Bloomberg reported on January 2 that Israeli designer Dror Benshetrit has helped transform Nurai Island, off the coast of Abu Dhabi, into an exclusive development complete with unique subterranean and overwater residences that create the illusion of solitude for their inhabitants.

According to the report, the 49 properties designed by Benshetrit entered the market in 2008 even before construction began. Every property—totaling almost $1 billion worth of real estate—was sold in 72 hours. Workers are currently finishing construction on Benshetrit’s 7-acre redoubt on the fishhook-shaped island.

Benshetrit, who is not a licensed architect, was invited to design the mega mansions on Nurai Island through one of his early admirers Michael Shivo, an Israeli ex-pat and real estate broker. Shivo and the United Arab Emirates-based developer Zaya teamed up to transform the island into the hyperexclusive development. Shivo then talked Zaya CEO Nadia Zaal into visiting Benshetrit, who at that point had not even built a toolshed, Bloomberg reported.

Benshetrit was given eight weeks to come up with a presentation, Benshetrit, who is a graduate of the Netherlands Design Academy Eindhoven, strove to envision the kind of privacy and isolation that Zaya’s prospective clients would want.

“I don’t want to see anybody or anything, but I do want to have a cigar with a neighbor,” Benshetrit told Bloomberg. “I don’t want to see any servants, but I do want to turn around and find fresh towels.”

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Benshetrit then produced a series of designs for the lavish yet modernist beachfront and overwater villas. Since he could not travel to Abu Dhabi on an Israeli passport, he emailed the presentation. His designs were exactly what Zaya wanted.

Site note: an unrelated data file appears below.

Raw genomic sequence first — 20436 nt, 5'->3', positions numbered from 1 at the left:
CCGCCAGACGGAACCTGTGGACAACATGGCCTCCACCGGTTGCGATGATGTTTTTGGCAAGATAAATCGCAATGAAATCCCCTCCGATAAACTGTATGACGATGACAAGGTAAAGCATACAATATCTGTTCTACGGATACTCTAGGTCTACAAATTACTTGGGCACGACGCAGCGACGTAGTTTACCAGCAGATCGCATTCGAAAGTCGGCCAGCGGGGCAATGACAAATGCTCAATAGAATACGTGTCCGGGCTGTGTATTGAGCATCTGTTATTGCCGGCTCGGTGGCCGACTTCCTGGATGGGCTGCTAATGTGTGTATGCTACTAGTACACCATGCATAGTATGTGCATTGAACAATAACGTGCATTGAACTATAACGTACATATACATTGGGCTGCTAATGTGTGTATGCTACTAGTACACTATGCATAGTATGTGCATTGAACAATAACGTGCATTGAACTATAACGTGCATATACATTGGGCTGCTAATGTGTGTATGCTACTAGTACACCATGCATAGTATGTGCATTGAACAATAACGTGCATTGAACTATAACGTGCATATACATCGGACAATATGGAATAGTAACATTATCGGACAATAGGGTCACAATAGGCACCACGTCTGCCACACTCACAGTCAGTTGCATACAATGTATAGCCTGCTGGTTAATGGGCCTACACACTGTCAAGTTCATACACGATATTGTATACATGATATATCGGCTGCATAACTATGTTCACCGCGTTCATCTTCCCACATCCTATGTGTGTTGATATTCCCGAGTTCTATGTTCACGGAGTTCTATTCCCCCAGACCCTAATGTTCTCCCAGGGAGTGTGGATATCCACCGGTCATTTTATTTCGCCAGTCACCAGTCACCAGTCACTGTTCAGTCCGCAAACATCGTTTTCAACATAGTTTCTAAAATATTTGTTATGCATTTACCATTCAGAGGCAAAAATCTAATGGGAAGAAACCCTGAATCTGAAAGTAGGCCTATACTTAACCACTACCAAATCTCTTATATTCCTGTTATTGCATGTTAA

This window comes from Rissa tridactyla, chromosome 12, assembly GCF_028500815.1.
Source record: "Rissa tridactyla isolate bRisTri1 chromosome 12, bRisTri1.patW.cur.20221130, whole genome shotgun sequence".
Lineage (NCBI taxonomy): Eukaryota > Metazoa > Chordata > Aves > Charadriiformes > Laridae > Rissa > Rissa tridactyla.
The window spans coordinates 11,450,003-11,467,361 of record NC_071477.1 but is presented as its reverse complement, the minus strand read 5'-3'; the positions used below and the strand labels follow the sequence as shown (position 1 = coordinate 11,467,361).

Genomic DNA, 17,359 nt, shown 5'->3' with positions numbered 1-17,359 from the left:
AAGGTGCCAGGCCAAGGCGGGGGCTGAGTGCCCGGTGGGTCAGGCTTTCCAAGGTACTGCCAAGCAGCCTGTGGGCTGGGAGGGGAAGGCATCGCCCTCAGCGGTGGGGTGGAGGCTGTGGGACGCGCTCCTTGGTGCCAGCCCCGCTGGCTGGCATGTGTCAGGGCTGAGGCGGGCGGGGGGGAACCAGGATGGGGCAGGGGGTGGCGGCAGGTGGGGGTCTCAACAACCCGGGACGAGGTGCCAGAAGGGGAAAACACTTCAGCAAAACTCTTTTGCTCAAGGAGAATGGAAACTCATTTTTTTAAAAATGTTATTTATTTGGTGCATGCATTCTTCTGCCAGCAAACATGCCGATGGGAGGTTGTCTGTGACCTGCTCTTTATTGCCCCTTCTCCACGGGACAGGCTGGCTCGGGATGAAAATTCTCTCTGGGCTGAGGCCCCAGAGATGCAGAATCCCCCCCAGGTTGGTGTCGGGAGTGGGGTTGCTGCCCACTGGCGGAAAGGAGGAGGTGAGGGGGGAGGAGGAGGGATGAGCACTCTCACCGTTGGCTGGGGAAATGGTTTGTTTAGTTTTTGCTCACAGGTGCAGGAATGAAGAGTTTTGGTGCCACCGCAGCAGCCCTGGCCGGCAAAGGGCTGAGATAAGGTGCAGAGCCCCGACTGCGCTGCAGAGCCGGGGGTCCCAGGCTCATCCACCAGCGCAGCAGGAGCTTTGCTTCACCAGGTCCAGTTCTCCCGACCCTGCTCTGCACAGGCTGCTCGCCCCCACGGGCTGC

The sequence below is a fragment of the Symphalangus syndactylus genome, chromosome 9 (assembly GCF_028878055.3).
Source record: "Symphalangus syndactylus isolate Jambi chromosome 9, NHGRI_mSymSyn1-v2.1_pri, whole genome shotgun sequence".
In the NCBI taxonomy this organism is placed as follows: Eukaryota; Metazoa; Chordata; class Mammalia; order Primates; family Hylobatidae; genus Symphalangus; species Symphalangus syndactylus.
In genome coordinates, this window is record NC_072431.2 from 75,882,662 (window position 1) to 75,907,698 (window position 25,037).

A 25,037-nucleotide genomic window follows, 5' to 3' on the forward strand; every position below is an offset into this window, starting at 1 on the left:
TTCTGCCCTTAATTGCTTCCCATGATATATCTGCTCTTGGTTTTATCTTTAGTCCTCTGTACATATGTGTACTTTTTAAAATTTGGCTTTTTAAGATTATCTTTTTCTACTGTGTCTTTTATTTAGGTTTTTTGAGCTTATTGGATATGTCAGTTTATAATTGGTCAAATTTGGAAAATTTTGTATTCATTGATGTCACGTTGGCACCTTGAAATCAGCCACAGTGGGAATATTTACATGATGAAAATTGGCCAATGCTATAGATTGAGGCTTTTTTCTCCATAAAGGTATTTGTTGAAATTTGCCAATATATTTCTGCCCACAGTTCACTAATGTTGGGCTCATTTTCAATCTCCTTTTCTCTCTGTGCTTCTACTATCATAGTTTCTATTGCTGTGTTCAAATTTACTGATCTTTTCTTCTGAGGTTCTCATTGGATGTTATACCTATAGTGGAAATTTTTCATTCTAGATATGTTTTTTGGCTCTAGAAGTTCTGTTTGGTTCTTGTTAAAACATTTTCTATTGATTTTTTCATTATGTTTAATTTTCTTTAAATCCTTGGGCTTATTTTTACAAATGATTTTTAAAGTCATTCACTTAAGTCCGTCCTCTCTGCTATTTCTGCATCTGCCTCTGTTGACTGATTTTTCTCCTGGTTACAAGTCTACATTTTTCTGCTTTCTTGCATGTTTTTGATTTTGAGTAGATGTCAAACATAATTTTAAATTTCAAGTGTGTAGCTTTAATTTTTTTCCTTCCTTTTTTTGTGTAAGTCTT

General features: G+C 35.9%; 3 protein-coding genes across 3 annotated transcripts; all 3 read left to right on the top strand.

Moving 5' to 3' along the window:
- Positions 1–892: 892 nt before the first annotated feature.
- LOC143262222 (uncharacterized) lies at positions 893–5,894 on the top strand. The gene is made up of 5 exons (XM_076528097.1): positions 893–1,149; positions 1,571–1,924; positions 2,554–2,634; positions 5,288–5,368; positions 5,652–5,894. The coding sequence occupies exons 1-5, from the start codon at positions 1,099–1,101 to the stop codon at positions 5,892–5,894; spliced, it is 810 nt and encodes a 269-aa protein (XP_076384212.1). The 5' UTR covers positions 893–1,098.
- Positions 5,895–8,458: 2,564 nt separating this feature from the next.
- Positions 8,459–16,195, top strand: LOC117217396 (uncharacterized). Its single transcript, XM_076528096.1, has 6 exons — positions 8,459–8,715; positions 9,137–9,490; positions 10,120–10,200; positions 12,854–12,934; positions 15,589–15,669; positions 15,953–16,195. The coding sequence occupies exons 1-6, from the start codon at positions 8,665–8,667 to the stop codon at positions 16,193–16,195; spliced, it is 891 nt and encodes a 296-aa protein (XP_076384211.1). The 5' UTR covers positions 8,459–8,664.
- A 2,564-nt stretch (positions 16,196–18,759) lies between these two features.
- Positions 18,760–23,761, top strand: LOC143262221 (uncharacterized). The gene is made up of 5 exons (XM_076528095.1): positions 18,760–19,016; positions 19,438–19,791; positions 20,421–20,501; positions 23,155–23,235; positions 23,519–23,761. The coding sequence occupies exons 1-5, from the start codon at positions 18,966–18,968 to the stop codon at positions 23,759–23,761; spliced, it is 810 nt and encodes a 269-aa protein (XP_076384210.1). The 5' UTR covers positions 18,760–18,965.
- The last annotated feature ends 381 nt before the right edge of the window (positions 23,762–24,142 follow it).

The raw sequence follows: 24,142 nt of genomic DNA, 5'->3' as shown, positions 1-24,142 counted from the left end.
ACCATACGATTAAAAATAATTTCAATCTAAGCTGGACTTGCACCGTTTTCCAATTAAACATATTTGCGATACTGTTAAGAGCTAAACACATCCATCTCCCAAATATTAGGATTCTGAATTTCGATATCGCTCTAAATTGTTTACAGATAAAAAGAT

“I got a call while I was in a taxi coming back from Art Basel Miami,” Benshetrit recalled. “They said: ‘We’ve shown your presentation to the crown prince. He wants to build it.’ I just started laughing hysterically.

“A week later, I was sitting in a room with geotechnical, construction and you-name-it engineers, sweating as if I’d just come from a spinning class. I said: ‘Guys, I’m not an architect. I have a vision and I would love to share it with you, but I don’t know how to build it.’ By saying that, I challenged them to make the idea a reality.”

Benshetrit tried managing the project from his home in New York. According to Bloomberg, when he finally visited Nurai Island on a new US passport after becoming a citizen, he was both thrilled and disappointed.

“They made some decisions that will ruin some of the experience, absolutely,” he said.

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The project cemented Benshetrit’s skills as a large-scale architect and opened up the door to other opportunities. In 2011, Turkish developer Serdar I’nan invited him to Instabul for his thoughts on a project.

President Recep Tayyip Erdogan, who at the time was prime minister, was considering carving a waterway through the city from the Black Sea to the Sea of Marmara. I’nan asked Benshetrit to come up with ways to use the dirt dug out of the future canal. Benshetrit designed six geodesic domes on an artificial island that would hold offices, movie theaters, museums, and shopping malls. Outside would be terraced hillsides lined with apartments.

Such an ambitious project is unlikely to ever be built, Bloomberg noted, but it did yield a vision of having horizontal buildings on a vertical site all linked by a circulatory system of power, water, data, and pathways.

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